of that nation to choose their own form of These proved to be a letter from Buona. government, or intention to trench, in any parte, addressed to his Majesty, professing a respect, upon their independence as a great desire to continue at peace, to observe the and free people; but they do think they have stipulations of the treaty of Paris, &c., and a a right, and that of the highest nature, to letter from M. de Caulaincourt to Prince contend against the re-establishment of an Metternich, containing similar professions. individual, as the head of the French govern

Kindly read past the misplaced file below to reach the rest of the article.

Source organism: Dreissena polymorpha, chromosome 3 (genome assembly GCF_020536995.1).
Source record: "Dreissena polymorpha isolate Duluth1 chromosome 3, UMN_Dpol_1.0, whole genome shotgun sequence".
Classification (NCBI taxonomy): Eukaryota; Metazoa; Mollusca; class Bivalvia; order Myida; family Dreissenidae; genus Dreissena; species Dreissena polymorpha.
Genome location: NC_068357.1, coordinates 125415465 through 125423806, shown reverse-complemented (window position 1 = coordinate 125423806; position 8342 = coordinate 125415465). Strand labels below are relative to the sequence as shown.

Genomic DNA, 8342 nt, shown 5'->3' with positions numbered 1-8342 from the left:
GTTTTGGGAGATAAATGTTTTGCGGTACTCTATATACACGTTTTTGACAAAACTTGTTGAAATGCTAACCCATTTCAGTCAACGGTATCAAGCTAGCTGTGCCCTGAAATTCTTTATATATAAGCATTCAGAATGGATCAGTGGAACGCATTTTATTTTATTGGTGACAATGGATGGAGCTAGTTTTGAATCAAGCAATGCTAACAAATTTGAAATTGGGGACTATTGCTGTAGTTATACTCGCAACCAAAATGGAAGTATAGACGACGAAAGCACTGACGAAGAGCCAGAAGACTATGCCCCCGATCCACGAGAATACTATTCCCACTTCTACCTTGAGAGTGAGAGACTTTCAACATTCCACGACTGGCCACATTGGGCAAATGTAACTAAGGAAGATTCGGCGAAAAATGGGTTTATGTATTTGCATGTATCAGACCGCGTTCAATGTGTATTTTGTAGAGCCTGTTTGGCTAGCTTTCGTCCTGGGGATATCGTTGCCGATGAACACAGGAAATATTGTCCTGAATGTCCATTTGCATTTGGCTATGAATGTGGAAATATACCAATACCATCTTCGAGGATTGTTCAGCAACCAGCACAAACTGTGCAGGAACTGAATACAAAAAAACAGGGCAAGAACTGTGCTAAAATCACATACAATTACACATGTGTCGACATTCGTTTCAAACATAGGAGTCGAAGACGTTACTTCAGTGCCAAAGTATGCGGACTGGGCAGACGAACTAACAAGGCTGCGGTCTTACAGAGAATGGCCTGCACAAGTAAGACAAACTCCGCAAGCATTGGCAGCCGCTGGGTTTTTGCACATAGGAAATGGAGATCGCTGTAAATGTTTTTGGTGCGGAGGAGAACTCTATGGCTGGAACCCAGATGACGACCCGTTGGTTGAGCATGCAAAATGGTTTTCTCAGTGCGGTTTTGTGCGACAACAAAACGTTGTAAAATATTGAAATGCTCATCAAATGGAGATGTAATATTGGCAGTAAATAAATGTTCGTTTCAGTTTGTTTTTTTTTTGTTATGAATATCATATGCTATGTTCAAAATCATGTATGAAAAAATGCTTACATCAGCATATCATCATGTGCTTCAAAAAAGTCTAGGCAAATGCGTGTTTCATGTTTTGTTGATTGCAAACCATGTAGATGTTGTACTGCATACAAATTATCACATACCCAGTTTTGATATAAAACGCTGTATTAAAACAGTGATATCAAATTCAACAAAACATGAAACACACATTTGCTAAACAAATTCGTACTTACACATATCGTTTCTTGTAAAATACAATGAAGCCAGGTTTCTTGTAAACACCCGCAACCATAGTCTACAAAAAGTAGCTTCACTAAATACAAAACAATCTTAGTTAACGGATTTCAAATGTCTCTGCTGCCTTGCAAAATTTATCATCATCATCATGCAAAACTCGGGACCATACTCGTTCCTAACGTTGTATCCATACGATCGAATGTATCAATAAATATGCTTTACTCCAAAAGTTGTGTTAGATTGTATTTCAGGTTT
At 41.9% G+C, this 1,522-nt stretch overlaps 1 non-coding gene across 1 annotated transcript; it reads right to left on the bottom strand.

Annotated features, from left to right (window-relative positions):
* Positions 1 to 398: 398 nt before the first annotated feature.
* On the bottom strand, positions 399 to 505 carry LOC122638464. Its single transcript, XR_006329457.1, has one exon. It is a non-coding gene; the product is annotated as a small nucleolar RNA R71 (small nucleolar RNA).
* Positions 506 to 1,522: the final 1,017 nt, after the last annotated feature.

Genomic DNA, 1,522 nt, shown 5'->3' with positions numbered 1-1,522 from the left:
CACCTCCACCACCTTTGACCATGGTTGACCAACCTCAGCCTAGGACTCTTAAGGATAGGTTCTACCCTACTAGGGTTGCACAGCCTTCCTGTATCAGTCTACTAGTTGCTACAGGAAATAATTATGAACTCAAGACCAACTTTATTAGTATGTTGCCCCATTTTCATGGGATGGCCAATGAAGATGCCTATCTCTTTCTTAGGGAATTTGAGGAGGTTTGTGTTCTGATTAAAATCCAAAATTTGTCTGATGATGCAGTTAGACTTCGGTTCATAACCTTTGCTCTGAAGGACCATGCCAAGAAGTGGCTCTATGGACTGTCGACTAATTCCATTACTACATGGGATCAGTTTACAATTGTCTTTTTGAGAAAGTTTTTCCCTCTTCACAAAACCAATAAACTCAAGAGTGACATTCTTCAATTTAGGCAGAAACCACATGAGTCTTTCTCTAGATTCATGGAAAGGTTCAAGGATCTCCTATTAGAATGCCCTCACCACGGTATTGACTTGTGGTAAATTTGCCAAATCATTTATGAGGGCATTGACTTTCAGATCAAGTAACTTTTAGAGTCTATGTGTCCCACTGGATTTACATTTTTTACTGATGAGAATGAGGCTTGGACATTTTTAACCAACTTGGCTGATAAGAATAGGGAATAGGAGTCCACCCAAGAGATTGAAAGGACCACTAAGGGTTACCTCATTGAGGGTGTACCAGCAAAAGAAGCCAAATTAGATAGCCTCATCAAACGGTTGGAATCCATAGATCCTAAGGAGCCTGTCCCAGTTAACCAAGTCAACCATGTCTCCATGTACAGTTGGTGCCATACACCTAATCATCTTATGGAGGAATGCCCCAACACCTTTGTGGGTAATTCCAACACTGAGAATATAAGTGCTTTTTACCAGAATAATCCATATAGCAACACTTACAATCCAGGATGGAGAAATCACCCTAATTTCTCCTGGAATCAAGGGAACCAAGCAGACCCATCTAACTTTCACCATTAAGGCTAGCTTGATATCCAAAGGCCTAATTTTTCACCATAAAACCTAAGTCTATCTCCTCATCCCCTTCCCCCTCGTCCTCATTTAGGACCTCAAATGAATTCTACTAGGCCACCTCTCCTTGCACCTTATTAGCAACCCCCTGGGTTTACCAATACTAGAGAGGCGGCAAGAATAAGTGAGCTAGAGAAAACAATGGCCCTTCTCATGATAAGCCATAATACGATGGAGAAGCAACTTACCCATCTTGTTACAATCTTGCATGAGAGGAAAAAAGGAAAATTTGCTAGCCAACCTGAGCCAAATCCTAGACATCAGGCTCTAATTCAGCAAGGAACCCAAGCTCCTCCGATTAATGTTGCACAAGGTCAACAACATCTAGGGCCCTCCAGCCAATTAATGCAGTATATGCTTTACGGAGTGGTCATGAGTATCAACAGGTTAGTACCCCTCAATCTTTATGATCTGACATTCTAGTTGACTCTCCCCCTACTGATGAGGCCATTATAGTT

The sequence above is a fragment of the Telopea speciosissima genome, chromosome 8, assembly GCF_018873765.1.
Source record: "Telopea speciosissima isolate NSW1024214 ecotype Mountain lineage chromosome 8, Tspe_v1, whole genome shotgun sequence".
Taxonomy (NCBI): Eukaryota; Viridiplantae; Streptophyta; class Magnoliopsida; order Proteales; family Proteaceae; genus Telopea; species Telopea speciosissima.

After reading these papers, it was consi- ment, whose past conduct has invariably dedered whether any, and what answer should monstrated, that, in such a situation, he will be made thereto, when the general opinion not suffer other nations to be at peace appeared to be, that none should be re- whose restless ambition, whose thirst for foturned, and no notice whatever taken of the reign conquest, and whose disregard for the proposal.